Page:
What does one make of Carré Blanc, an altogether confounding debut from director Jean-Baptiste Léonetti? Set in a dystopian future, this sort-of-thriller incorporates elements of experimentation, Greek new wave strangeness, Orwellian dictatorship, and even a penchant for distinctive architecture. Léonetti’s film will be a struggle for some purely due to its severe, barren screenplay and reserved performances. Nevertheless, it works a mesmerising, hypnotic trance that I found rather fascinating. Its oddness has a very rhythmic quality to it that works in harmony with the director’s playful attitudes to imagery.
In a future time that never gets pinpointed–it certainly looks enough like present day to assume it’s not set all that far off into the horizon–Carré Blanc peeks into the weird world of just a few of its inhabitants. There’s a man (Sami Bouajila, Omar Killed Me) who tests theories on unwitting participants for a major corporation, perhaps as some way of weaselling out the undesirables from society. There’s a carpark security guard who is required to smile his pearly whites (which he dabs with white-out) for every passing customer before retreating to his haunted life. There’s also an omnipotent voice that bellows out over the neighbourhood expelling motivational non-sequiturs about croquet, a mysterious organisation with a particularly peculiar obsession with murder and suicide victims, and also a polar bear. I have little idea as to what any of it means, but I guess my brain was willing to dive into the waters of this film’s time-hopping curiosity because I was never bored.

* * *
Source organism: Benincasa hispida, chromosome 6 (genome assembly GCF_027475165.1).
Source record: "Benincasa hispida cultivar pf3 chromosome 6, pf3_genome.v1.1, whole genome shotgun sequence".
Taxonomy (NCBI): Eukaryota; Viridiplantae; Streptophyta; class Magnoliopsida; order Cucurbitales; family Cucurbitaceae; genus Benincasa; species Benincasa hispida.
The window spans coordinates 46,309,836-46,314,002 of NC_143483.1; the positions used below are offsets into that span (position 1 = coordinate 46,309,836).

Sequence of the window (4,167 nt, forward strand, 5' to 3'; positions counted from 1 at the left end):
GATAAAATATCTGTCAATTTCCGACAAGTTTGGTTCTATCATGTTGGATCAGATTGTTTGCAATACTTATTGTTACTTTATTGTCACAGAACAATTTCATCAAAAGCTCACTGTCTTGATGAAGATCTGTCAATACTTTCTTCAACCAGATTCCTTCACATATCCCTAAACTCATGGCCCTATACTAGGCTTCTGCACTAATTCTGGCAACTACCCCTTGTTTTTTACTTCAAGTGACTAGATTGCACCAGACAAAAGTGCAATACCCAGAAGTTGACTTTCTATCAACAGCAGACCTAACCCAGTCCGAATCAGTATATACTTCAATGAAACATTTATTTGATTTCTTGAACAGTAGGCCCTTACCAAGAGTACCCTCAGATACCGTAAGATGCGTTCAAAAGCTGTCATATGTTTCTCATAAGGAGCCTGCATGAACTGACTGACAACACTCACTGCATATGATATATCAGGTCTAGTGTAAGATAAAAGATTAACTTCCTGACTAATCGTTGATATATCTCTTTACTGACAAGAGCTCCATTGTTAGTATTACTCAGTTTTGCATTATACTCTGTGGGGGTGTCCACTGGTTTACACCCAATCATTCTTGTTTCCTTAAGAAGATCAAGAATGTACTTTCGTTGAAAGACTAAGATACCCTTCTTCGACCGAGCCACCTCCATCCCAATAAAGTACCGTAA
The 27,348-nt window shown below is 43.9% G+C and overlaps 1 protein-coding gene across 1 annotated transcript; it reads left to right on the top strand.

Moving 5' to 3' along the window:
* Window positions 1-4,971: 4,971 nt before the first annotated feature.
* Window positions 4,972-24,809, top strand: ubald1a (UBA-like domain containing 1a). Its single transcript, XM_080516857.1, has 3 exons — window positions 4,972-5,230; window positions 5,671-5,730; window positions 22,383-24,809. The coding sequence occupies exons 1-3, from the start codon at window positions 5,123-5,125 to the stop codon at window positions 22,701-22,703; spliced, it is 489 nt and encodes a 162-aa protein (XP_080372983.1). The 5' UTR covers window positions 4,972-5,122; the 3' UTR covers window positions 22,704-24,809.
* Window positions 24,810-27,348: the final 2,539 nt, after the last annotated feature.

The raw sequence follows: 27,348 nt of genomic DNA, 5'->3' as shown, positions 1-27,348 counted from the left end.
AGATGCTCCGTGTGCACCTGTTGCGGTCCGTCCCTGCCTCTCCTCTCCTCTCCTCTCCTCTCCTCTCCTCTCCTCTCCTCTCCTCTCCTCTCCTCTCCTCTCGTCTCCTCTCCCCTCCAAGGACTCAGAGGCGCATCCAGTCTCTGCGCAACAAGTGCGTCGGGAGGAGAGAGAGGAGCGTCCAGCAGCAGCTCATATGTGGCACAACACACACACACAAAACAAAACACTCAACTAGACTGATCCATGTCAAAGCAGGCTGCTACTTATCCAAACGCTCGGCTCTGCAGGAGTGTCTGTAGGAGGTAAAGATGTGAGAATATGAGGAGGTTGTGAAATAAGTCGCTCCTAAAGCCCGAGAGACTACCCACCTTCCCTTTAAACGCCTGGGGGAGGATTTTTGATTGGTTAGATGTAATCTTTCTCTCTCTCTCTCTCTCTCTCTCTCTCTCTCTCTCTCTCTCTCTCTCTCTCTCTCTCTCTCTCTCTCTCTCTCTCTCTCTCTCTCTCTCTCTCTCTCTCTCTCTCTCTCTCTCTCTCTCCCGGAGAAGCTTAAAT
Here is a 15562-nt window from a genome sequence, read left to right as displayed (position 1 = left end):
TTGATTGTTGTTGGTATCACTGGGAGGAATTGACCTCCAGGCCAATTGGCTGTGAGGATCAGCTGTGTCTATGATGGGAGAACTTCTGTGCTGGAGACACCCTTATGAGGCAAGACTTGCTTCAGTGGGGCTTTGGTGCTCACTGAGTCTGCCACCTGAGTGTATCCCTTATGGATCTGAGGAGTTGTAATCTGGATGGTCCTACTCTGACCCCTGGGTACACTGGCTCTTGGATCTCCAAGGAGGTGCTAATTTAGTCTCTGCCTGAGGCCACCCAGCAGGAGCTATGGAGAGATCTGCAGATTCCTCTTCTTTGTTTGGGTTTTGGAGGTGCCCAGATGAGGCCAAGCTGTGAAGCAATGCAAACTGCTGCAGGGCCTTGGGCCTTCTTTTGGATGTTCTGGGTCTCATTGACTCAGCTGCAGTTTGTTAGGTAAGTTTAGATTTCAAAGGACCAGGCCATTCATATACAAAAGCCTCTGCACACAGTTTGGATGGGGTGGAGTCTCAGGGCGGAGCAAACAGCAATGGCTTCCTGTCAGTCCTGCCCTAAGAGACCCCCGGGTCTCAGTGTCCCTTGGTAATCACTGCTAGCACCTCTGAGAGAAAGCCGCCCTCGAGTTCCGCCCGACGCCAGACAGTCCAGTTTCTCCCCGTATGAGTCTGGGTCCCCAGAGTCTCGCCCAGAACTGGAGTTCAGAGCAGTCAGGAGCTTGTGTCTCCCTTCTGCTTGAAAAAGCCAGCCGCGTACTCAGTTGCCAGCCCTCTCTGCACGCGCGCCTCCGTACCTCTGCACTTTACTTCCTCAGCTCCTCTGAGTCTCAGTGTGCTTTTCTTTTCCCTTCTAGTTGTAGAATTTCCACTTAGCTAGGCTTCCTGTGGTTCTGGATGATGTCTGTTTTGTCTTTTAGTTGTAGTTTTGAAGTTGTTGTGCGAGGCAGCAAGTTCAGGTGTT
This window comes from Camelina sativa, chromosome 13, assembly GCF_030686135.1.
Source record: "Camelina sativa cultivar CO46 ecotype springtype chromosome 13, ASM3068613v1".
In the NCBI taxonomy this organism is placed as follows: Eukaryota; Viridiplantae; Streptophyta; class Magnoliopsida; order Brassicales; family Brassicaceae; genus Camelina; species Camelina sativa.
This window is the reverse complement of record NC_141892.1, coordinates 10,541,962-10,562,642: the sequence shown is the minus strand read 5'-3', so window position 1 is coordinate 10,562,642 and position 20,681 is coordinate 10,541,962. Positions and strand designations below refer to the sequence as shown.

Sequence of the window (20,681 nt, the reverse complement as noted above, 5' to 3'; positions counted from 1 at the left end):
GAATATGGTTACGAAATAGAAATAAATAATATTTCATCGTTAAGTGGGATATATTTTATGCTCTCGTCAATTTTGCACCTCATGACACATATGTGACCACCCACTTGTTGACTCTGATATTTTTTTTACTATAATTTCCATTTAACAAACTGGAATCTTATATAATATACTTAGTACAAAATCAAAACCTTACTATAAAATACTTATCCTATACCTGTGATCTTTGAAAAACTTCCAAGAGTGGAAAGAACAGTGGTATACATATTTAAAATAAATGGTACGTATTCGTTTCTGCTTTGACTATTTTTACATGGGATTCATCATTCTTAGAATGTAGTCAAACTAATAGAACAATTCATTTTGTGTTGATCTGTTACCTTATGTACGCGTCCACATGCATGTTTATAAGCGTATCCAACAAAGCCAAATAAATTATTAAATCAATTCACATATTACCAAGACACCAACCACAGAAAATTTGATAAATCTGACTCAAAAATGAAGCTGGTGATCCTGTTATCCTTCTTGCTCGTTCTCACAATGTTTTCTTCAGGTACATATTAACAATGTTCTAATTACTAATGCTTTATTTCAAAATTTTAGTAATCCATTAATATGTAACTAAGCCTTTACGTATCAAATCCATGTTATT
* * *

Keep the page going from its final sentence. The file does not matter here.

Where the film impresses most of all is in the visuals. The cinematography of David Nissen is truly sublime, with its frequently still, static imagery reflecting the homogenised world these people exist in. It has a coldness that recalls Haneke, but a lightness that doesn’t weigh down the action. Filmed in Belgium and Luxembourg, the director has made wonderful use of local iconography, creating very artistic compositions that make fabulous use of the unique and fascinating shapes that the local buildings have. They are shown to exquisite effect where even the dank, uniform appearance of a local housing commission has the power to awe. Carré Blanc is perhaps a bit too vacant and vague to its intentions to hit a viewer in any really emotional way, but it utilises its barely 80-minute runtime in an economically beguiling way that other directors could learn from.
Carré Blanc screens again at the Melbourne International Film Festival on Tuesday August 14th
Director: Jean-Baptiste Léonetti
Cast: Sami Bouajila, Julie Gayat, Jean-Pierre Andréani, Dominique Paturel,
Majid Hives and Adéle Exarchopoulos